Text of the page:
The manual transmission and clutch are easy to use and the view ahead is quite good. The 500L has large triangular windows between the windshield and the front doors. Normally, these do little to aid my ability to see but because they are so large, they work well in the 500L. Also large is the panoramic sunroof. Normally, I can do without a sunroof, but this power operated unit with its sun screen, was very nice and reasonably priced at $950.
The front seat is comfortable for a shorter person, though my husband Jim grumbled that the bottom cushion was not long enough to be really comfortable for him. The driver’s seat is also height adjustable. It’s a manual seat, but everything works easily.
The back seats are really roomy for this class of vehicle. Fiat rates the back seat, which is split 60/40 and folds and tumbles for cargo, as suitable for three people when raised. I would say two is the practical limit, though there is a center seatbelt if the need for transporting five people arises.
The driver’s controls are easy to use and the audio/navigation system is particularly appealing for its intuitive operation. Chrysler seems to do the best here, and this Fiat uses the Chrysler Uconnect system. The backup camera is a must-have.
One hiccup was the navigation system. When you are exceeding the speed limit by 20 miles per hour the car warns you to slow down by verbally announcing the speed limit. Unfortunately, our car’s system had a glitch. It thought that a stretch of 65-mile-per-hour I-84 was a 45 mile-per-hour zone and it chastised us for going 65. Interestingly, the new GMC Sierra that we had recently did the same thing on the same stretch of highway, but it only flashed a warning on the instrument panel. One other complaint: The steering wheel blocked my view of the numbers on the speedometer between 40 and 70 miles per hour.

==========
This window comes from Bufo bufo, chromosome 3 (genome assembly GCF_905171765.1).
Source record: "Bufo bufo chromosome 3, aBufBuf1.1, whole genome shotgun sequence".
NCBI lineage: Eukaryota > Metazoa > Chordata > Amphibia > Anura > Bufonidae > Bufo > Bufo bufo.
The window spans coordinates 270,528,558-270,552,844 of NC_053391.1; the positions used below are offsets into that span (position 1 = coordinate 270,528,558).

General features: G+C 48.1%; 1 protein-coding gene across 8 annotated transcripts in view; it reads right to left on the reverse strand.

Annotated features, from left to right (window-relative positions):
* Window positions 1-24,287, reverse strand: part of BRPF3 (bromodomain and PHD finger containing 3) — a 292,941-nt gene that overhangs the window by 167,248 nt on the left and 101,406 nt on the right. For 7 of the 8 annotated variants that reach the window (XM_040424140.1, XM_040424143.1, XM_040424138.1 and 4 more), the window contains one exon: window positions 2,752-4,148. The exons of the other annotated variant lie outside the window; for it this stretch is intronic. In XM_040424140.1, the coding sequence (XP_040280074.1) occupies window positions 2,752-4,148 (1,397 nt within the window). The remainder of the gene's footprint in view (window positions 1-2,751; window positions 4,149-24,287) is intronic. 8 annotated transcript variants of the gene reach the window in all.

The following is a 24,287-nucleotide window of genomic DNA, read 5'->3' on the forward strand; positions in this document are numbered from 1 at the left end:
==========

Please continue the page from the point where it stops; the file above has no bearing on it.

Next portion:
Still, I really liked the Fiat 500L. It’s easy and fun to drive, economical and surprisingly roomy.
ENGINE: 1.4-liter turbo four
TORQUE (lb/ft): 184
EPA Manual: 25/33
EPA Automatic: 24/33.
STARTS AT: $19,100
Jim MacPherson is the host of "The Car Doctor" show airing Sundays at noon on WTIC-AM. Paula MacPherson is his wife and new-car review partner. Send comments, questions, suggestions in care of Special Publications, Hartford Courant, 285 Broad St., Hartford, CT 06115, or email email@example.com